Wayne teaches at an inner city public high school. While he is really excited about his new job close to the inner city suburb where he lives and went to university, he’s finding that not all the students share his enthusiasm for learning. Wayne really enjoys the subject matter of his senior classes and spends a large proportion of his planning time ensuring he has the depth of content covered. However he is finding that his class is falling into two groups. In one a group a number of apparently highly motivated students are intellectually pushing him. Another group seems to consist of students who don’t really want be there. Both groups are causing Wayne concern as it appears that the ‘motivated’ group don’t engage at a deep level and instead want to know the ‘correct’ answers, while the ‘less motivated’ group are difficult for him to engage.
In finding himself in an inner-city school, Wayne is faced with a school population of changing demographics. Traditionally working class suburbs in the inner city are quickly becoming gentrified as white-collar, university educated workers move to the area to take advantage of short commutes and desirable heritage homes. Within Wayne’s school there are now students and families with differing histories and philosophies of education.
Historically, educating the working classes served two purposes: to create a literate and numerate workforce, and to instill values and habits useful to the governing majority, such as punctuality and obedience (Churchill, 2001, p. 37). However, society has changed greatly over recent years, with the focus no longer on manufacturing of material goods, but on ideas and communications (Megan Poore, 2011). The level of education required to get a ‘good’ job has increased and parent’s expectations of their children have increased. The ‘motivated’ group in the above scenario could be those students of working class parents, who view education as a vehicle to a job. They do not view education as an opportunity for personal growth or societal change, but instead want to know ‘the right answers’ to pass exams and standardised tests in order to reach university and then a job.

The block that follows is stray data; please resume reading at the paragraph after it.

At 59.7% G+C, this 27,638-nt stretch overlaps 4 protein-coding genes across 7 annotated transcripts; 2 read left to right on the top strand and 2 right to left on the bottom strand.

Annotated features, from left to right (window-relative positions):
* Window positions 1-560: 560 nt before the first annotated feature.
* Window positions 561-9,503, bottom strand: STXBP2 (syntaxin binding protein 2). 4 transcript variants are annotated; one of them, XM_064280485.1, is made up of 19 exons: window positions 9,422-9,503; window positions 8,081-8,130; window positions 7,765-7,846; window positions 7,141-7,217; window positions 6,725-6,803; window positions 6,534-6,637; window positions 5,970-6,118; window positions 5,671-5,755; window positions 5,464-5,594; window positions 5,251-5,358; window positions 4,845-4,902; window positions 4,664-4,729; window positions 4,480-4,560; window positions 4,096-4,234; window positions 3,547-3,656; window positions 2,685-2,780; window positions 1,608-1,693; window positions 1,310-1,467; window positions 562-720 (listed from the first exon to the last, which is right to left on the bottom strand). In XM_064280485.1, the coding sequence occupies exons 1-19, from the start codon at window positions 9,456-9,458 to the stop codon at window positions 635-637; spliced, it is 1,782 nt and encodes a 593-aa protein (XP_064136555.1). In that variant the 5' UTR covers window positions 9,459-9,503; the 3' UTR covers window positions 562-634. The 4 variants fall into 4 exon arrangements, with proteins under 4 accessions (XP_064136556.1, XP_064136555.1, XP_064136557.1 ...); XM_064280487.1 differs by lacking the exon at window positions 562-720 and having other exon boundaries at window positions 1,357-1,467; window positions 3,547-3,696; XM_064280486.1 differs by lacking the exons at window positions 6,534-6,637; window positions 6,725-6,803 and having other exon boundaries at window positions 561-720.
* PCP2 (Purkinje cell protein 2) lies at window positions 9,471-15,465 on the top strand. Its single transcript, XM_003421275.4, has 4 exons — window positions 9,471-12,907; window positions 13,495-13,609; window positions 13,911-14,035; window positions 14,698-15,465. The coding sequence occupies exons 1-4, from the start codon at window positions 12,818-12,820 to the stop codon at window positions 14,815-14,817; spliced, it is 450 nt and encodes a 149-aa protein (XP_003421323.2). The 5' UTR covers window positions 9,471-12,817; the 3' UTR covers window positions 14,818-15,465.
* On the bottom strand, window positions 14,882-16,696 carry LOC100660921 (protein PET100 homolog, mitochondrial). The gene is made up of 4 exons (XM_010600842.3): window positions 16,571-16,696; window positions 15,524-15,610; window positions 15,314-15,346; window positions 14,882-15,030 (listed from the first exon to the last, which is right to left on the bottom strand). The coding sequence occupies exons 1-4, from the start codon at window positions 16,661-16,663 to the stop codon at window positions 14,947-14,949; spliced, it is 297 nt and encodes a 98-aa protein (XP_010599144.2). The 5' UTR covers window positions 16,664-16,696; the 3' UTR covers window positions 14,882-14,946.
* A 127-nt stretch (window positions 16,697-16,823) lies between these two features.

The second group of students could come from the recent residents of the area. More affluent and with a family history of participation in tertiary education, these students have developed a different philosophy of education. They may expect to have control over their education, and also demand the ability to choose materials and topics that are relevant to their lives. Confronted by a curriculum lacking in relevance and choice, these students may be disengaging from the learning process.
So where does this place Wayne? Wayne is passionate about his subject and has spent many hours planning lessons. However Wayne’s lessons reflect his depth of knowledge and his passion. Learning is chosen by the teacher and focussed on the subject , not the student, an essentialist philosophy of education (Kaplan & Owings, 2011, p. 169). This raises the provocations Will I be allowed to be the teacher I want to be? and Should we teach students or subjects?
In this scenario Wayne is teaching a subject, not his students. By more deeply reflecting on his teaching, he may discover that he has been engaged in ‘practice as usual’, or acting out of routine and taking for granted information about his students, such as the relevance of the curriculum to their lives (Churchill, 2011, p. 34). Wayne is presuming that the students are entering the classroom with the same values, philosophies and needs as he has. However as has been shown, the students in Wayne’s class come from different backgrounds and have different aims in their education. Wayne’s preference for teaching subject over student is failing to engage students, and so he is not able to be the kind of teacher he wants to be. Wayne could benefit from examining the educational philosophies and theories of progressivism, which places emphasis on making learning and teaching student-centric as well as relevant (Kaplan & Owings, 2011, p. 175). By involving students in inquiry based learning, students will engage in learning more deeply (Kaplan & Owings, 2011, p. 176).
Churchill, R. et al. (2011). Teaching: making a difference. Australia: John Wiley & Sons.
Kaplan, L.S. & Owings, W.A. (2011). American Education: building a common foundation. California, USA: Wadsworth Publishing
Poore, M. (2011) Unit 6705 ELPC G1 Lecture Module B: ICT in Teaching and Learning [Lecture Slides]. Retrieved from http://ucangraddip.wikispaces.com/ELPC+G1+Module+B